We performed heart-lung transplantation in the first five patients with a full-sized liver in four and a partial liver in one patient to achieve proper size matching. As the technique of lung transplantation evolved, we performed a bilateral en bloc technique in one patient with direct revascularization of bronchial arteries. 9 This procedure was complex, and the next three patients had bilateral sequential double lung implantations in combination with liver transplantation. Most recently, for a major size discrepancy between the donor and recipient, we performed a bilateral sequential lobar transplantation from a split left lung associated with a reduced liver lobe transplantation. From a left lung bipartition, the upper lobe was implanted into the right side of the thorax and the lower lobe into the left pleural cavity. 10 This patient received a partial liver (left lobe). Another patient with a large thorax but a small abdominal cavity underwent a standard heart-lung procedure and received a partial liver (left lobe). Techniques of partial liver transplantation have been described elsewhere. 11
Median sternotomy was used for heart-lung and double lung en bloc techniques. An anterior bilateral thoracotomy via the fourth or fifth intercostal space was used for sequential double lung transplantation. 12 During the removal of the infected lung, care was taken to minimize pleural contamination. The bronchus of the native lung was stapled distal to the line of division, and open proximal bronchi were suctioned with disposable devices. The donor bronchus was divided as close to the hilum as possible. 13 The pleurae were irrigated with povidone-iodine solution after explantation of the recipient's lung. A telescoping technique of anastomosis was used for the tracheal anastomosis. Bronchial anastomoses were performed by an end-to-end technique with a continuous running suture without omentopexy and without telescoping of the bronchi.
Liver transplantation was straightforward in seven patients. In three patients who had had previous abdominal operations, two portosystemic shunts and one laparotomy exploration for meconium ileus, the operation was technically more difficult and intraoperative blood loss was increased. So that ischemic time could be minimized, preliminary preparation of the liver was done during implantation of the lungs. This was particularly useful in the two patients who received a reduced-size liver. Biliary reconstruction was by choledochocholedochostomy with a T-tube in two patients or Roux-en-Y choledochojejunostomy in eight patients.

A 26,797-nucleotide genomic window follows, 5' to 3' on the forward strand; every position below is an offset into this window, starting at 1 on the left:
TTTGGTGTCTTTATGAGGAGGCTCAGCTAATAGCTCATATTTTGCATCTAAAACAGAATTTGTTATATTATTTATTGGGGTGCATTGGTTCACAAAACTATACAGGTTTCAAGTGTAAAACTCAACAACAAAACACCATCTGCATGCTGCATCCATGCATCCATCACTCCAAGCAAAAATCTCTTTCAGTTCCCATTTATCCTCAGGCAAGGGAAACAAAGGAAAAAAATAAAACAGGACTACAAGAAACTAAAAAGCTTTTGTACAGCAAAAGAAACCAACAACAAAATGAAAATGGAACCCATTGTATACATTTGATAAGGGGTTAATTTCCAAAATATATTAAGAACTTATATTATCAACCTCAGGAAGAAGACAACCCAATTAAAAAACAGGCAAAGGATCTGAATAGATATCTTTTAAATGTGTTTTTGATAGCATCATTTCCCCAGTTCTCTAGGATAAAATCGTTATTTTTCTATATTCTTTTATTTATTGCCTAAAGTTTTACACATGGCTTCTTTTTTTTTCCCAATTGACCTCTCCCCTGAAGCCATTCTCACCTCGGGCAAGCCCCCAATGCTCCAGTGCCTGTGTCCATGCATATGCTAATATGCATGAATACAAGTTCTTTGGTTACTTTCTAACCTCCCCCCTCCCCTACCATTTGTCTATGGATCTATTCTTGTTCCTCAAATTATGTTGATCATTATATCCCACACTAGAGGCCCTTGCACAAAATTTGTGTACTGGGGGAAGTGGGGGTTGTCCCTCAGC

Immunosuppression. Postoperative immunosuppression was based on our standard triple-drug therapy for isolated lung transplantationazathioprine, 2 to 3 mg/kg, together with three doses of equine antithymocyte globulin and methylprednisolone (1 gm at operation and 125 mg three times daily for the first 24 hours). Steroids were then withheld for 8 days and resumed at a dosage of 1 mg/kg per day, tapering to 0.2 mg/kg per day by 6 months. Cyclosporine was given intravenously (1 to 2.5 mg/kg per day) for 8 days (doses being adjusted according to renal function and concentration of cyclosporine in the blood). Oral cyclosporine was then started to maintain a serum level of 150 to 250 mg/ml. Episodes of acute lung rejection were controlled with bolus intravenous doses of methylprednisolone (15 mg/kg for 3 days) for grade I or II rejection. 14 Antithymocyte globulin was added for persistent grade I to II rejection or for grade III rejection. Rejection was diagnosed on clinical grounds in the first postoperative week and thereafter on results of transbronchial biopsy. Postoperative management in the early phase was aimed toward maintenance of optimum hemodynamics with restriction of fluid intake to avoid pulmonary edema and to allow early extubation. Bronchoscopic examination, transbronchial biopsy, and bronchoalveolar lavage were performed routinely and when indicated on clinical grounds. Ultrasonography of the liver with Doppler evaluation of the hepatic artery and portal vein were done daily.